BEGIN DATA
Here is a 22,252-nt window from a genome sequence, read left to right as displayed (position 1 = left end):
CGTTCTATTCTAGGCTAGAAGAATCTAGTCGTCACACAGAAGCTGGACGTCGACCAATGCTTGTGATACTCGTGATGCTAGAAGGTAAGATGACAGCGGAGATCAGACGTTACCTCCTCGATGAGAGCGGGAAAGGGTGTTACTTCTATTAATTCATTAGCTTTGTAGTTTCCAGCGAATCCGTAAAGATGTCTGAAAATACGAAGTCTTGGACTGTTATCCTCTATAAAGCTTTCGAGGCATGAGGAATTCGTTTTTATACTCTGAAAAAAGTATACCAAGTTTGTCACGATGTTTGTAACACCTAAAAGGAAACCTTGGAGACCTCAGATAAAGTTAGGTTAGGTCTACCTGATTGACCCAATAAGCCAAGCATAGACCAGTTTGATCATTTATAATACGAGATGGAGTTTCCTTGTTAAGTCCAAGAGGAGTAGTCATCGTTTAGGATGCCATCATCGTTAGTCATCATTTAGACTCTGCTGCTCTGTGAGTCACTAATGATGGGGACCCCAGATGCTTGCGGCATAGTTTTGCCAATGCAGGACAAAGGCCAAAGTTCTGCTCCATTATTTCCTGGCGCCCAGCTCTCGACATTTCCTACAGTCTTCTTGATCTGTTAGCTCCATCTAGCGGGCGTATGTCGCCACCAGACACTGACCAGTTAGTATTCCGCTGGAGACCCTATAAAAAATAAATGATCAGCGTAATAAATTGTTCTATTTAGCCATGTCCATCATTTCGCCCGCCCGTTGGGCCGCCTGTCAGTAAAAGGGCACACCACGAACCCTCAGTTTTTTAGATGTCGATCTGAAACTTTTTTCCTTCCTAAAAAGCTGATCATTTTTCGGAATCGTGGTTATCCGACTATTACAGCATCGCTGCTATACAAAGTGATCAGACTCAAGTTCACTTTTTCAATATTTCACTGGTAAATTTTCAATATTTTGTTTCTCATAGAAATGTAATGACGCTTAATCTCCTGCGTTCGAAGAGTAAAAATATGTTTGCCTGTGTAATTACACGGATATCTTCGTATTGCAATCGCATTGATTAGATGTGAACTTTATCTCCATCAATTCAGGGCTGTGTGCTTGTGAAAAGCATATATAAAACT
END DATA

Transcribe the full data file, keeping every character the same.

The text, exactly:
Here is a 22,252-nt window from a genome sequence, read left to right as displayed (position 1 = left end):
CGTTCTATTCTAGGCTAGAAGAATCTAGTCGTCACACAGAAGCTGGACGTCGACCAATGCTTGTGATACTCGTGATGCTAGAAGGTAAGATGACAGCGGAGATCAGACGTTACCTCCTCGATGAGAGCGGGAAAGGGTGTTACTTCTATTAATTCATTAGCTTTGTAGTTTCCAGCGAATCCGTAAAGATGTCTGAAAATACGAAGTCTTGGACTGTTATCCTCTATAAAGCTTTCGAGGCATGAGGAATTCGTTTTTATACTCTGAAAAAAGTATACCAAGTTTGTCACGATGTTTGTAACACCTAAAAGGAAACCTTGGAGACCTCAGATAAAGTTAGGTTAGGTCTACCTGATTGACCCAATAAGCCAAGCATAGACCAGTTTGATCATTTATAATACGAGATGGAGTTTCCTTGTTAAGTCCAAGAGGAGTAGTCATCGTTTAGGATGCCATCATCGTTAGTCATCATTTAGACTCTGCTGCTCTGTGAGTCACTAATGATGGGGACCCCAGATGCTTGCGGCATAGTTTTGCCAATGCAGGACAAAGGCCAAAGTTCTGCTCCATTATTTCCTGGCGCCCAGCTCTCGACATTTCCTACAGTCTTCTTGATCTGTTAGCTCCATCTAGCGGGCGTATGTCGCCACCAGACACTGACCAGTTAGTATTCCGCTGGAGACCCTATAAAAAATAAATGATCAGCGTAATAAATTGTTCTATTTAGCCATGTCCATCATTTCGCCCGCCCGTTGGGCCGCCTGTCAGTAAAAGGGCACACCACGAACCCTCAGTTTTTTAGATGTCGATCTGAAACTTTTTTCCTTCCTAAAAAGCTGATCATTTTTCGGAATCGTGGTTATCCGACTATTACAGCATCGCTGCTATACAAAGTGATCAGACTCAAGTTCACTTTTTCAATATTTCACTGGTAAATTTTCAATATTTTGTTTCTCATAGAAATGTAATGACGCTTAATCTCCTGCGTTCGAAGAGTAAAAATATGTTTGCCTGTGTAATTACACGGATATCTTCGTATTGCAATCGCATTGATTAGATGTGAACTTTATCTCCATCAATTCAGGGCTGTGTGCTTGTGAAAAGCATATATAAAACT